Published on April 8th, 2014 | by Dave Scaddan


Tobacco – Ultima II Massage

Tom Fec, a.k.a Tobacco, is back with his new record, ‘Ultima II Massage,’ continuing to spread his weird, wonderful gospel of stoneriffic electronic synth pop.

The world of music needs weirdos.  If it weren’t for the Screamin’ Jay Hawkinses, the Captain Beefhearts, and the Grace Joneses of our musical pasts, everything would move along so predictably, so safely and prettily, and really, who needs that?  It’s the freaks of the game who make it fun to press play, who remind us that normal is dumb and that difference takes courage.  As Francis Bacon once wrote, “there is no excellent beauty that hath not some strangeness in the proportion.” 

Tom Fec is an excellent beauty, and there is plenty of strangeness in his proportion.  Since the turn of the millennium, he has been making freaky, fuzzed-over pop music with a Pennsylvania quintet called Black Moth Super Rainbow [BMSR], but this outfit has ceased to contain his muse.  ‘Ultima II Massage’ is his third album since 2008 under the solo moniker Tobacco — the same name he uses as a member of BMSR — and his allegiance to the freak flag is still very strong.  Fec was probably the kind of kid who put grape jam on a cheddar cheese pumpernickel sandwich and then dared his friends to eat it, only to take a bite of it himself to find that it tasted great.  His pop sensibility is undeniable, but it’s not what gives his sound clout.  The clout comes from his absolute refusal to let his sounds get comfortable, or even sane.  There’s either a bumpable beat, a dreamy serenade, or a margarine commercial jingle at the core of all of his songs, but these niceties are always twisted into staticky, squeaky, sinister grooves that will probably either draw you in or repel you right away.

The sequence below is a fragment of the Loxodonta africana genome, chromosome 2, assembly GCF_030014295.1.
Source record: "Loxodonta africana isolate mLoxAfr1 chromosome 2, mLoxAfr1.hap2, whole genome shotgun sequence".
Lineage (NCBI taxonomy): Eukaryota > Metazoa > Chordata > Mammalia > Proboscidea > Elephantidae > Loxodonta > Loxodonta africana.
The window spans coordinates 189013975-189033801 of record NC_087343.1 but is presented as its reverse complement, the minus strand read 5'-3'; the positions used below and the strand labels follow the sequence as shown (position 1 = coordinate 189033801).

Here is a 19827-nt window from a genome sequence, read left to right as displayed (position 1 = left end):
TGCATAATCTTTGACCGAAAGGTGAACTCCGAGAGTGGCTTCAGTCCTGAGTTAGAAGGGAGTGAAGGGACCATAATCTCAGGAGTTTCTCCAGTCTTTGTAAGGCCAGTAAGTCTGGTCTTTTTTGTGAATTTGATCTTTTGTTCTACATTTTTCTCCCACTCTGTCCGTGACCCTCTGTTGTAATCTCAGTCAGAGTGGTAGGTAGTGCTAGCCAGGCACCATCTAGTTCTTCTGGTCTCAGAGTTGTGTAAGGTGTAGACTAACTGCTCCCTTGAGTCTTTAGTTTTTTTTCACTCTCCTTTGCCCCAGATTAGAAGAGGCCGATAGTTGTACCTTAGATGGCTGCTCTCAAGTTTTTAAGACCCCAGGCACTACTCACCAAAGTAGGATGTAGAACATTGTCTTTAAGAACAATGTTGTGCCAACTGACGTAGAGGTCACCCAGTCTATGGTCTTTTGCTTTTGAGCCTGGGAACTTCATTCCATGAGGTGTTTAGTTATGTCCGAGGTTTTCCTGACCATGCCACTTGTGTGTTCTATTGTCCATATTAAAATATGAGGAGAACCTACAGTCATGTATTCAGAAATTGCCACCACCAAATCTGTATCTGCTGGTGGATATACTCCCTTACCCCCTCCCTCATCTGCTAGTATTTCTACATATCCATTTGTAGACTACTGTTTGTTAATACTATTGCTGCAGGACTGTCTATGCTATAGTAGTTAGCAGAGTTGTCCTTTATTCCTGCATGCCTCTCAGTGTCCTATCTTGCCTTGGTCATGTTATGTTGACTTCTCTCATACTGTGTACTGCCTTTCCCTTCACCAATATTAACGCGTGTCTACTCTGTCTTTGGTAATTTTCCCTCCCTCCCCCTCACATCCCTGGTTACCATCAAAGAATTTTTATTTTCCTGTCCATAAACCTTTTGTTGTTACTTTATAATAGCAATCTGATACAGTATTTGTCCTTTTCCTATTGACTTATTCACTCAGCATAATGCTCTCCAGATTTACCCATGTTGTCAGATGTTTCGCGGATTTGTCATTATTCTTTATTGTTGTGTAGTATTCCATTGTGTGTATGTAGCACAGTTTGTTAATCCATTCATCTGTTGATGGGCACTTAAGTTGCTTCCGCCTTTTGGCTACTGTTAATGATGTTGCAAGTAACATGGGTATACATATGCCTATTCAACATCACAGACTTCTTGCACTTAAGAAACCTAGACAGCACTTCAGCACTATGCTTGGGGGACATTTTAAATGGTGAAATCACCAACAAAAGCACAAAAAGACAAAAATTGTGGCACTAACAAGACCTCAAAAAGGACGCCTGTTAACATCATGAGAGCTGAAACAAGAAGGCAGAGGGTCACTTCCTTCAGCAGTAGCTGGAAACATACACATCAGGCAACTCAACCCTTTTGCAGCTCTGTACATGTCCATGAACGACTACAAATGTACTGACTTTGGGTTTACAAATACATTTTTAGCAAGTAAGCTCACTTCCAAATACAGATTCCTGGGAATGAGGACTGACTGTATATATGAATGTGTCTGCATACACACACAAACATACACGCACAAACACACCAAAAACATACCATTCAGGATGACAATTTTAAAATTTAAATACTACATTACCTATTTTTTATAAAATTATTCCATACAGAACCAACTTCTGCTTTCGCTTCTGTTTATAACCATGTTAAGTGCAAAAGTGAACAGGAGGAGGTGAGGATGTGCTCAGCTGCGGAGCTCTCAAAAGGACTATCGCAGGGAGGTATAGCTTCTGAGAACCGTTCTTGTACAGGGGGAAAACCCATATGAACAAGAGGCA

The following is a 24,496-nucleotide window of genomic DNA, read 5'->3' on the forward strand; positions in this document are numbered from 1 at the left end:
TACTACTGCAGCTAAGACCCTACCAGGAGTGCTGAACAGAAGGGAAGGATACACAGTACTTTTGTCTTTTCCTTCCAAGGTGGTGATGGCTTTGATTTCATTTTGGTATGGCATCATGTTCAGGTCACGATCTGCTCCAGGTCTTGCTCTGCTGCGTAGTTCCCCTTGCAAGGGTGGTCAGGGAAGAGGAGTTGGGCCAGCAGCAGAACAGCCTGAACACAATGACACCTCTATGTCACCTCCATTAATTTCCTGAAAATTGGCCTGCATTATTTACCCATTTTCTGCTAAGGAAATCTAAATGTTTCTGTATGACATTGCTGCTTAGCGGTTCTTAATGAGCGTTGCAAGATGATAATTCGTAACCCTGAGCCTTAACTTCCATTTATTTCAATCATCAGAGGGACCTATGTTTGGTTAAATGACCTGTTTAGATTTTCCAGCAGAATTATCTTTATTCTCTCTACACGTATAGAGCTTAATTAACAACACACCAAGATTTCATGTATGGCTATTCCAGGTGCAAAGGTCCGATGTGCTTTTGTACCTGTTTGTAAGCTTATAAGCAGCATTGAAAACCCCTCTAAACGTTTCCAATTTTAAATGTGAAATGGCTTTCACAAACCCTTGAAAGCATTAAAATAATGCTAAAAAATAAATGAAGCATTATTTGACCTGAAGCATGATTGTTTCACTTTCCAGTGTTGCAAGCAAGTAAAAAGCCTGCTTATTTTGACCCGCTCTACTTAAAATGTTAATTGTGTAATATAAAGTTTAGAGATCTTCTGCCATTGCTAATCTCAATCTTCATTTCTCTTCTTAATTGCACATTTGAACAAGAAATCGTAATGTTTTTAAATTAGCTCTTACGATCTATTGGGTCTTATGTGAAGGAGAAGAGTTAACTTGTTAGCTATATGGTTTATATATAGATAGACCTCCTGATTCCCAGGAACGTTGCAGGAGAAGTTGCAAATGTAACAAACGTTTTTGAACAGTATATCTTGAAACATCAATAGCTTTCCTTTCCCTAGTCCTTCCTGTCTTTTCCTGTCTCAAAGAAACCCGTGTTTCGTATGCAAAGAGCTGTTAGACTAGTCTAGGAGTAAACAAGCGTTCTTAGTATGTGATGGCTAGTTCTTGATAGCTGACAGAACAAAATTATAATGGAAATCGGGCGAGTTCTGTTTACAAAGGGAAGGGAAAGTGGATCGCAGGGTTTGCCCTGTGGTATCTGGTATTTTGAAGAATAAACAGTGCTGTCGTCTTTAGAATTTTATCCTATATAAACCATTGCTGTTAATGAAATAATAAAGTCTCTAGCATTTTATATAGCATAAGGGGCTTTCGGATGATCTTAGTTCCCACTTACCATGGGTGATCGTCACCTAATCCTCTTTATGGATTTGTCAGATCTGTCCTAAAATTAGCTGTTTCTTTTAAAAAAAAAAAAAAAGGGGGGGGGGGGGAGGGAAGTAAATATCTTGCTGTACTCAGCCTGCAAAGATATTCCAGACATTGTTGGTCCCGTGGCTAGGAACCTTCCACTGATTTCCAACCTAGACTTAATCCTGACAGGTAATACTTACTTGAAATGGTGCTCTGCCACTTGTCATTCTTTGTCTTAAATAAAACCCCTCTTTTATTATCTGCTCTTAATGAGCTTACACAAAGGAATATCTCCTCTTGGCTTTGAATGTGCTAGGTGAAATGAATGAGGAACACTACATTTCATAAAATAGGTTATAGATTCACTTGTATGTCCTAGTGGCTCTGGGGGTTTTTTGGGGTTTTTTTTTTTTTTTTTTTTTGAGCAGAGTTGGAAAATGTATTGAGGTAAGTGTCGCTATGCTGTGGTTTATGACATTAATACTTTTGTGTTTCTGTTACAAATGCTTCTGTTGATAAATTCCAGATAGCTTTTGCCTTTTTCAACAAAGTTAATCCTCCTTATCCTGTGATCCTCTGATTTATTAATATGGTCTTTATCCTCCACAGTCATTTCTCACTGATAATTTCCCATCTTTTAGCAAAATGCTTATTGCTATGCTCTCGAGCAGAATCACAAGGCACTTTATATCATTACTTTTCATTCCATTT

Indulge me in a few awkward attempts to explain the odd stickiness of Tobacco’s sound.  His music feels a little like biting into an unpeeled orange, getting the recoil-inducing bitterness of the rind in your mouth first, before sucking into the sweet part and really enjoying it.  It’s like it’s 1985 and your rabbit-eared TV is stuck between two local access channels, one playing The Friendly Giant and the other playing Tron.  You know that feeling when the weather is really dry and you pet an animal’s fur for a long time?  The softness is pleasant, but you can feel the static electricity popping and buzzing in your fingertips, and that’s what Tobacco makes your ear holes feel like.